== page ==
On New Year's Eve of 2009, instead of buying a bottle of champagne, my partner and I treated ourselves to a visit to an artist we admire: Charles Brindley, of Adairville, KY. Brindley grew up in Nashville and studied art at MTSU and at the Arrowmont School in Gatlinburg. He is best known for his large-scale, meticulous graphite renderings of giant, ancient deciduous trees of the Southeastern mixed hardwood forest.
I first encountered Brindley's work on the cover of a program guide from WPLN, Nashville's public radio station, in the 1990s. It was a drawing of a bare tree in winter. I pulled the cover off and thumb-tacked it to the wall over my desk, and I looked at it every day for a long time. I think it may have influenced my early photographs, many of which were studies of trees. Brindley's monochrome drawings are so detailed that they look like photogravures from a distance, with their matte surface and their long gray scale.
My second encounter with his work was recently, at the Belle Meade Club in Nashville. Three large drawings of trees on the Belle Meade Club golf course are hung in the downstairs lobby of the club. Again, from a distance, one might mistake them for photogravures, but on second inspection they have an otherworldliness that is definitely not photographic. One notices, for example, that there is nothing in the drawing but the tree: no background of other trees, no hills, no people, no golfers. A few birds may perch in the bare branches, and a few old leaves cling to the branches. There's a suggestion of a big cloud behind the tree. The tree stands alone.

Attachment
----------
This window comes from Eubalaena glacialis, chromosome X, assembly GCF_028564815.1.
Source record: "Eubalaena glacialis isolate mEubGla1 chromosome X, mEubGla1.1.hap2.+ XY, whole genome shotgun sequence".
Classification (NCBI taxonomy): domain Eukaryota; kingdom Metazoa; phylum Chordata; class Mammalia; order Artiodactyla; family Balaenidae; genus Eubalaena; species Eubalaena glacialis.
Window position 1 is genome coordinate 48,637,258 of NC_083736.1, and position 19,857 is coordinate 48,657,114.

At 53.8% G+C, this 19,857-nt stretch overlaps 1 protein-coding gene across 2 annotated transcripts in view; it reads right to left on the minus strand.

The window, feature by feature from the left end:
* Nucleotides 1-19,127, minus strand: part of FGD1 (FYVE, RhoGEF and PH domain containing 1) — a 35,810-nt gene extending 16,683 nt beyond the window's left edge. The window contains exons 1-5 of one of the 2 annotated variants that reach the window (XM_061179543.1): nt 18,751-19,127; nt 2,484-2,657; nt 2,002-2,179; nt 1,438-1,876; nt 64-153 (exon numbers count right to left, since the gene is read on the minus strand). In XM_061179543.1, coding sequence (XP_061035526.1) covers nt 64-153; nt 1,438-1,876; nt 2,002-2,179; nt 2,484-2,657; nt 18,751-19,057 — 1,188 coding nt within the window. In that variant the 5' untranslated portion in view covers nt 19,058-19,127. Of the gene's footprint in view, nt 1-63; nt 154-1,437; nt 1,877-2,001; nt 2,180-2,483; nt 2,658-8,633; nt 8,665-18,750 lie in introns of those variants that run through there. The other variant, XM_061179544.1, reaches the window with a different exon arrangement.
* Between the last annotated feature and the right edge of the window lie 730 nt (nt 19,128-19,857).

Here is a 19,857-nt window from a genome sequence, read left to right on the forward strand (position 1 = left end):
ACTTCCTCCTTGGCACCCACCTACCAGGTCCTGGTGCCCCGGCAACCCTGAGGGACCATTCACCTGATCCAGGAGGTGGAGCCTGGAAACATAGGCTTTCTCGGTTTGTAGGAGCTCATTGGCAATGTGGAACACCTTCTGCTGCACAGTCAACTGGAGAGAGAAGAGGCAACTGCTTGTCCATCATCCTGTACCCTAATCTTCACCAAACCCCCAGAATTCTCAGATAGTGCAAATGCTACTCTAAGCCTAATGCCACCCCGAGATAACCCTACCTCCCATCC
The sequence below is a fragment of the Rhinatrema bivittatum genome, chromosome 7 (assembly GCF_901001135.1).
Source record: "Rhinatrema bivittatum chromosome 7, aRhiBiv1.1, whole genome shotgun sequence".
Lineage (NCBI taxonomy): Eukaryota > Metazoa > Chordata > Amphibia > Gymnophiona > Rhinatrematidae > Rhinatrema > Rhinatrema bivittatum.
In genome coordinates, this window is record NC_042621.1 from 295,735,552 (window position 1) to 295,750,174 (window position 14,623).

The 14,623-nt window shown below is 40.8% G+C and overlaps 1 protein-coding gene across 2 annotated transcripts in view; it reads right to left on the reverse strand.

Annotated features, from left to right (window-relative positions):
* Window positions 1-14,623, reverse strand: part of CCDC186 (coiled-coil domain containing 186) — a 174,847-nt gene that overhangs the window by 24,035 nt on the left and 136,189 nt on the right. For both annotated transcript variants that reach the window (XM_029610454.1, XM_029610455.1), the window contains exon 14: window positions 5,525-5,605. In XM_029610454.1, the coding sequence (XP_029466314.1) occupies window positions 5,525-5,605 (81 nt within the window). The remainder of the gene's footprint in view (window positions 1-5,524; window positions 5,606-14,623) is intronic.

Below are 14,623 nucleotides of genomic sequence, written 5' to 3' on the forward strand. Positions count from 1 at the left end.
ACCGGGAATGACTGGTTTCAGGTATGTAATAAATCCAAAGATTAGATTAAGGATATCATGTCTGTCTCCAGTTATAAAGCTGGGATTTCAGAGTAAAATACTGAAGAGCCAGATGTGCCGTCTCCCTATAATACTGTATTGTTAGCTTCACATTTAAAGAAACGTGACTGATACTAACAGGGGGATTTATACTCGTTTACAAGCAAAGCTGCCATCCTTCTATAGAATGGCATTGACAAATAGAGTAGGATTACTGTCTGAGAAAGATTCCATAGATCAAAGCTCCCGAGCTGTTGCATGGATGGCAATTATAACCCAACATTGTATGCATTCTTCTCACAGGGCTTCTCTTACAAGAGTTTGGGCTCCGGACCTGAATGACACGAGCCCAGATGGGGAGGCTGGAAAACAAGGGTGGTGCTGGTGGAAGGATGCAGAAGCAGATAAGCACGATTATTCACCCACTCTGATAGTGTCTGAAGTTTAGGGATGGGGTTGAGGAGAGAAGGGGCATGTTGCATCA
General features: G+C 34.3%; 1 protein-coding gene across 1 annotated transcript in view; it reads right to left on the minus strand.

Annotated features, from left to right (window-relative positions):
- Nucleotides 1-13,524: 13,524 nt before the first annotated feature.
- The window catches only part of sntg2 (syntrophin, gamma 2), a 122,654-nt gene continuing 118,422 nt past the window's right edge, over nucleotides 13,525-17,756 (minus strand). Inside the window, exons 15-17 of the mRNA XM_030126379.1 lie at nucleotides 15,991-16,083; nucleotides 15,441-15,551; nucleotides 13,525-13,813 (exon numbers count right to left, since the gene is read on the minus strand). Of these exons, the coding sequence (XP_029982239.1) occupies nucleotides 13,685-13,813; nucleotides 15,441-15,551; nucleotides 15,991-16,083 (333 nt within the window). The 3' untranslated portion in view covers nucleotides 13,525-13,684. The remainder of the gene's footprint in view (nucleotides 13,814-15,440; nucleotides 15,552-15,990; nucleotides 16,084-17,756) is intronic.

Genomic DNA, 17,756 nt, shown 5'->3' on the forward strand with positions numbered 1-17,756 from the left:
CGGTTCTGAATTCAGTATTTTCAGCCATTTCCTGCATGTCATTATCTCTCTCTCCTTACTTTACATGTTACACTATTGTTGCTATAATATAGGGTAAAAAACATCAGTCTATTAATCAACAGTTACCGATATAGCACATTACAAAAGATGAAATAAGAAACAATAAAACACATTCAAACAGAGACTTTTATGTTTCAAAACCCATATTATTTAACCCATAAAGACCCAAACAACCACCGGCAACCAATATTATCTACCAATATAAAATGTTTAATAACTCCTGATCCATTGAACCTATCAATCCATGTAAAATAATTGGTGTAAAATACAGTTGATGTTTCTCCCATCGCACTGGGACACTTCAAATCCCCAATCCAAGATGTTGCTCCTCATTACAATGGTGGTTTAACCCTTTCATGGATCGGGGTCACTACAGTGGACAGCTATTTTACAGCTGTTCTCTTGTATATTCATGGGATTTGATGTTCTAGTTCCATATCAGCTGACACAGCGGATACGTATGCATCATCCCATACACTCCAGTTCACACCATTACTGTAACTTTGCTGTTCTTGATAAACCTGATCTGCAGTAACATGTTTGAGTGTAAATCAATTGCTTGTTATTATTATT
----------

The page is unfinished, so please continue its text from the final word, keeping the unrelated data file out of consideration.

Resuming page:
The drawings at the BMC are oaks, but this osage orange portrait below suggests the scale and ambition of these drawings.
These drawings are impressive on several counts. First, they are big. The one above is 23 inches by 29 inches, and Brindley does the drawings on site. (Sometimes, if it's cold or rainy, he draws from inside his car, a feat in itself.) Second, the draftsmanship is very, very good. Brindley has been drawing for thirty-seven years, and he became obsessed with drawing trees in 1985. From 1985 through 1991, he says, he drew trees almost constantly. It shows. Eventually he challenged himself to do twelve large drawings a year, and he has done this consistently every year since, amassing a large body of work on the subject of deciduous trees, especially large, old trees, and mainly depicting their forms in winter when the structure of the tree is easiest to see.
Brindley's medium for these drawings is the humble graphite pencil. He goes through a lot of them every year, and he uses all the grades.
For early 19th century American landscape painters like Cole and Durand, drawings done on site in the landscape were a means to an end: they used these drawings as references when making larger oil paintings in their studios. In the late 19th century, the French Barbizon painters pioneered the idea of painting directly from nature, "sur le motif," instead of in the studio. This became the signal method of modernist landscape painting, in the hands of Cezanne, for example.
Brindley does both. He makes large, finished drawings "sur le motif," in five or six visits to the site, but he also makes reference drawings outside, in the landscape, that he uses later to make larger composite drawings later in the studio. And he makes paintings from these reference drawings.
Here is a study with notes written directly on the drawing, in true 19th century style:
And here is a composite drawing based on several drawings put together. This is a commission for the MBA school, and the subject is some trees on the MBA campus.
Tomorrow I will be writing about some of Brindley's paintings and more about him, his work, and the Northern Romantic landscape tradition.